Tutorial on how to use RBE (Radeon BIOS Editor)

Date: 2008-08-21 20:45:30

Acquiring the BIOS

In order to use RBE for any modification on the BIOS, you first have to save your BIOS off your video card. What you are getting there is a BIOS image file having a file name extension ".bin" or ".rom". The contents of .bin and .rom files are identical, it is just a naming convention.

  1. Using ATIFlash:
  2. For using ATIFlash, you will first have to make a bootable device booting to real DOS. This can either be a floppy disc, a bootable USB-stick, a bootable CD or DVD, a bootable ZIP-drive, a secondary hard disk or anything that is able to boot your computer.
    If you have your bootable device ready, put ATIFlash on it. Then restart your machine. Maybe you will have to get into the CMOS setup and tell the computer to boot from your new bootable device. If you managed to boot your computer to DOS from your device, you will see a black screen with a blinking white prompt in text mode. When being here, you should type "ATIFlash -i", without the quotation marks, respectively, and press enter. You should get a list of all found ATI adapters (video cards). Take a look at the ASIC column. You can see your GPU chip here. For example, if you have a HD 3850 or 3870, you should see something like "RV670" there, if having a 4850 or 4870, you should see something like "RV770" and if you have a 2900 XT for example, you will see a "R600" chip. In the first column, you can see the internal ATI adapter number. If you have one video card only (most common case), the adapter number should be 0. If having two or more cards (Remember: A 3870X2 or a 4870X2 is actually two cards as it has two BIOSes and thus, two adapter numbers for ATIFlash.), the adapter numbers continue at 1, 2 and so on. Enter "ATIFlash -s 0 BIOS0.ROM" then to save the BIOS from the card with adapter number 0 to a file called BIOS0.ROM. If you found more than one adapter, enter "ATIFlash -s 1 BIOS1.ROM" and so on until you saved off any BIOS from any adapter. Restart the machine then, go back to the CMOS setup, set it to boot from your normal hard disk and boot to Windows, then.

  3. Using WinFlash:
  4. This method is more comfortable. Just download WinFlash and run it. In case it won't come up, you're unfortunately left to one of the other options acquiring your BIOS because WinFlash is reported to be incompatible with several OS-/driver combinations. If it runs well, just select one video card after the other (or don't do anything if you have one video card only), click the "Save" button and save your BIOS file to any location you like. *Caution*: If you have a 4870 or 4870X2 using GDDR5, a BIOS saved off using WinFlash will be corrupted! Don't use WinFlash in that case.




  5. Using GPU-Z (most recommended):
  6. The most recommended method to acquiring your BIOS is using GPU-Z. It is compatible with any recent Windows version (so you won't have any problem with WinFlash not coming up), very comfortable, assured to not corrupting any BIOS file and has many many other nice features. It is a must have for any video card fan.
    Just run the program, select your video card using the combo box at the bottom of the program's window (or skip that if you have one video card only) and click on the tiny button right next to the "BIOS Version" line. Select "Save to file..." then and save the BIOS to any location you like.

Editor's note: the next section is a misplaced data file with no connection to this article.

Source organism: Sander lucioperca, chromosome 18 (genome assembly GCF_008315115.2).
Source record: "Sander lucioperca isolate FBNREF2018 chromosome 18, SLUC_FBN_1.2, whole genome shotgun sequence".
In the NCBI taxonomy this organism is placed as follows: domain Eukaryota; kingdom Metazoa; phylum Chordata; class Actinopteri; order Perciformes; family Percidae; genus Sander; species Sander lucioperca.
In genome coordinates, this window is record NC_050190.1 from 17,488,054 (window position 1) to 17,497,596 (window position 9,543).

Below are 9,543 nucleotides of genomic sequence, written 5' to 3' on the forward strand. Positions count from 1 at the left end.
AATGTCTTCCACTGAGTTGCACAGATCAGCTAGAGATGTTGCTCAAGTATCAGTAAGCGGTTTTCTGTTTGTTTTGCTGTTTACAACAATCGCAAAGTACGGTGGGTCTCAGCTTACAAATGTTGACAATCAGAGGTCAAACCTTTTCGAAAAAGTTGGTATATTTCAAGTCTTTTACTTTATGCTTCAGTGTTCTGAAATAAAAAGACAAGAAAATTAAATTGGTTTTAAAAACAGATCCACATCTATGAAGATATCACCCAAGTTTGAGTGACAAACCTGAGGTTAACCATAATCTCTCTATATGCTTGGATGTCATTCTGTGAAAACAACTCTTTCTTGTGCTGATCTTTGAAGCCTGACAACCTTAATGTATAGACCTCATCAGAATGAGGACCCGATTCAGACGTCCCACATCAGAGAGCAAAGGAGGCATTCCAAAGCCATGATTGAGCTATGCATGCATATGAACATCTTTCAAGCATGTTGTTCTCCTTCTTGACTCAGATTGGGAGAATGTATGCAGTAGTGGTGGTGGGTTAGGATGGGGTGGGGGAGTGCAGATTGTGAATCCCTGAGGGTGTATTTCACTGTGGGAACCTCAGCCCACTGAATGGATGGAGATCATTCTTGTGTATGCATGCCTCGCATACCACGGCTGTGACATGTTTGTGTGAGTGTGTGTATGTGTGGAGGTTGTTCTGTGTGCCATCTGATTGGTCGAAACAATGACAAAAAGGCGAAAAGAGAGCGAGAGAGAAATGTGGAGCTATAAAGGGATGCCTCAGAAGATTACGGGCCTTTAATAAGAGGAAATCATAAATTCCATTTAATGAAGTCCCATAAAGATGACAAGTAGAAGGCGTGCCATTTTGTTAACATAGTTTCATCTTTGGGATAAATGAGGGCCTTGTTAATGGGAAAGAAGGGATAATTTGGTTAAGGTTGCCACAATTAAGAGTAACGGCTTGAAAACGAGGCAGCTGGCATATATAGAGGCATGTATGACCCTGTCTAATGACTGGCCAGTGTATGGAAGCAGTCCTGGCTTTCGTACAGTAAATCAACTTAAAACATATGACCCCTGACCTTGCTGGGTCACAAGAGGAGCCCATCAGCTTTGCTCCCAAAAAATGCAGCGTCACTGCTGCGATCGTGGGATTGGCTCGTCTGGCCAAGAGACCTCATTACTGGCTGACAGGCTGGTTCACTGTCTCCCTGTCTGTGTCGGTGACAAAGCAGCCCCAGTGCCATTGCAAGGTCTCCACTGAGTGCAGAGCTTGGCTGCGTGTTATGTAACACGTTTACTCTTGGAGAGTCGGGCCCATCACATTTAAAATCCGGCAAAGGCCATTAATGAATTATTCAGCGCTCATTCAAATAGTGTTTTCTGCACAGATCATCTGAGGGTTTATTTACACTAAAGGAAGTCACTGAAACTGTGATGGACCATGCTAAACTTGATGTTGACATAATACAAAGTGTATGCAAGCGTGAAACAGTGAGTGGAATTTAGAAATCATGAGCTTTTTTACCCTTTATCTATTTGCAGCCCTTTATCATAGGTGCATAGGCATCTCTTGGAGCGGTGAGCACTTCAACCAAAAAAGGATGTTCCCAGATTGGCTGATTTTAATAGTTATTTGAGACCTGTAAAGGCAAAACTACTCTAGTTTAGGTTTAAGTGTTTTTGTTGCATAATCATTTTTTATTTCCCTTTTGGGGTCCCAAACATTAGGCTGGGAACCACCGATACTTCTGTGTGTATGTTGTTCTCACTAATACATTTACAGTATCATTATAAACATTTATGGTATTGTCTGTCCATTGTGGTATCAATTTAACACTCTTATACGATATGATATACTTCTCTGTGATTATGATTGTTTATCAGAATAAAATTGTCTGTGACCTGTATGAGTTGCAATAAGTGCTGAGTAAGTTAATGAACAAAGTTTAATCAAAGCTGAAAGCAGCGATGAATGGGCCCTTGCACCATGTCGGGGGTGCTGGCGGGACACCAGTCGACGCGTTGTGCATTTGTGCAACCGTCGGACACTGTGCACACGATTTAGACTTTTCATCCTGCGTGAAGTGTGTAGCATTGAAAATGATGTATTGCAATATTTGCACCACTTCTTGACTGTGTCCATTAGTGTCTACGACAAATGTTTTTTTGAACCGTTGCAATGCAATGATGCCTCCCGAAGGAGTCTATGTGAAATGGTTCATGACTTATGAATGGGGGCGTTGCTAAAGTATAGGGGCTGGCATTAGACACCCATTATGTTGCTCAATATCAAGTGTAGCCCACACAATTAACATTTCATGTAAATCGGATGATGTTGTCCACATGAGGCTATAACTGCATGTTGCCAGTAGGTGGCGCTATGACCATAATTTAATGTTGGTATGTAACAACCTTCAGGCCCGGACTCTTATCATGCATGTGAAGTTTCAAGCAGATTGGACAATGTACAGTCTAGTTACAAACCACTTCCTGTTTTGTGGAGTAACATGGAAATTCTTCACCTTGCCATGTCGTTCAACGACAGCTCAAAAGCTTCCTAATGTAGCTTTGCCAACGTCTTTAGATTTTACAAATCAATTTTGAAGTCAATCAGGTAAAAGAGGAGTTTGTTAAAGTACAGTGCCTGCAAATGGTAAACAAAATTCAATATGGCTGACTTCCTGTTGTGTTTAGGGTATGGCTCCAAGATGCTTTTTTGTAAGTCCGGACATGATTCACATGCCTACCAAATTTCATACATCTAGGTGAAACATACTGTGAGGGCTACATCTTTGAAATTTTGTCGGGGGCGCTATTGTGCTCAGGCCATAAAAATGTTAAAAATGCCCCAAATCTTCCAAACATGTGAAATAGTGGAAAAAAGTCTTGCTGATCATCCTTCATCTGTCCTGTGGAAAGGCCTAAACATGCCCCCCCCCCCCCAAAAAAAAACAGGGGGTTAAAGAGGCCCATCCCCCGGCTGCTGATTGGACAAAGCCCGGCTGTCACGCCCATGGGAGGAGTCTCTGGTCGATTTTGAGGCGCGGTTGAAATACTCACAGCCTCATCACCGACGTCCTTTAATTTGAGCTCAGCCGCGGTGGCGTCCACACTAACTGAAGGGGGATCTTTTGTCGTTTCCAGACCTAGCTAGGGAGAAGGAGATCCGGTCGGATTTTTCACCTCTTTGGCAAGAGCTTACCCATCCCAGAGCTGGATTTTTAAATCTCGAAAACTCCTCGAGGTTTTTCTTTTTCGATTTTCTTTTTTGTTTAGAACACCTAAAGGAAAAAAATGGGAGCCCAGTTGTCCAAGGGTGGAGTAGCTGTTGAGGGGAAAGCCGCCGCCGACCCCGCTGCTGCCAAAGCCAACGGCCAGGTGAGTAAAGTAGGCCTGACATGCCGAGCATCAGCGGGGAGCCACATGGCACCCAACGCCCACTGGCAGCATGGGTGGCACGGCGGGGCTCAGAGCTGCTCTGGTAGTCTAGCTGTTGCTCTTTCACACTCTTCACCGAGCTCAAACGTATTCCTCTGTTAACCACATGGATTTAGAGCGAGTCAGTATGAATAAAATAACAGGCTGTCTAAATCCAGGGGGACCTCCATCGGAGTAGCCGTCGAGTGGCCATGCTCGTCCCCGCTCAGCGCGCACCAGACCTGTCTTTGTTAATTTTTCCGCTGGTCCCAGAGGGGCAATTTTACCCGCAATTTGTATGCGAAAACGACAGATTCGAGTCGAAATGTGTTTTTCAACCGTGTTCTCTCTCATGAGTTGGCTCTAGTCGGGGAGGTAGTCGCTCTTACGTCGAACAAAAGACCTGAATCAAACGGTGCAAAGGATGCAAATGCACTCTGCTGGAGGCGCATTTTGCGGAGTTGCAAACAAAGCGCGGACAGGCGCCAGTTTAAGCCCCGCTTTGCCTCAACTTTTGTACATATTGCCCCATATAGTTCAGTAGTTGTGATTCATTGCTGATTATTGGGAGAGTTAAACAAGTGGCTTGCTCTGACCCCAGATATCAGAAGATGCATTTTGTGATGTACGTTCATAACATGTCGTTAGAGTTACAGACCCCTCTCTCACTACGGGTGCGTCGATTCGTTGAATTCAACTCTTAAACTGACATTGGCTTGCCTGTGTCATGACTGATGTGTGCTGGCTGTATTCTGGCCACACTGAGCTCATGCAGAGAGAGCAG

7. Using RBE/WinFlash:
  8. RBE contains an interface to WinFlash. Just click the "Acquire/flash BIOS..." button at the bottom of the program's window. A new window will come up looking like this:



    The first thing you need to do here is telling RBE where your WinFlash is located. You can use the "Search" button for that. Clicking it will cause RBE to search the entire system for WinFlash, so it will take some time.
    Otherwise, just click the "Browse" button and tell RBE where to find WinFlash directly.
    After that, click the "Analyze" button at the bottom of the window. Please note that in case you used the search function, the analyze procedure is fired up automatically to save you some time.
    During the analysis, the WinFlash window might pop up several times. This is nothing to be worried about. The analyze feature tries to find all ATI video cards installed in the actual system. Its findings will look similar to this:



    The most common case is that there is only one card found as most users have only one. In case you use more than one card, you will have to pick the card which BIOS concerns you with the radio button on the right. The card found at adapter ID 0 is being selected automatically, so users with only one card won't have to think about this, of course.

    After selecting the card of your concern, click the "Acquire this BIOS" button. RBE will use WinFlash then to extract the selected card's BIOS and load it into RBE directly. The "Acquire/flash BIOS" window will close then and present you the RBE main window again.

    Please note that for some cards, WinFlash does produce corrupted files. This holds here as well. You shouldn't use this in case you have one of those cards. See 2.2 for details.

    Windows Vista users, please be sure to have WinFlash to run with administrator privilegues for this.


  9. Using other programs:
  10. Other programs like ATITool and RivaTuner can save the BIOS off the card as well. However, those programs still have problems with the most recent video cards (4870 for example), so it is not recommended to use those programs at the moment.

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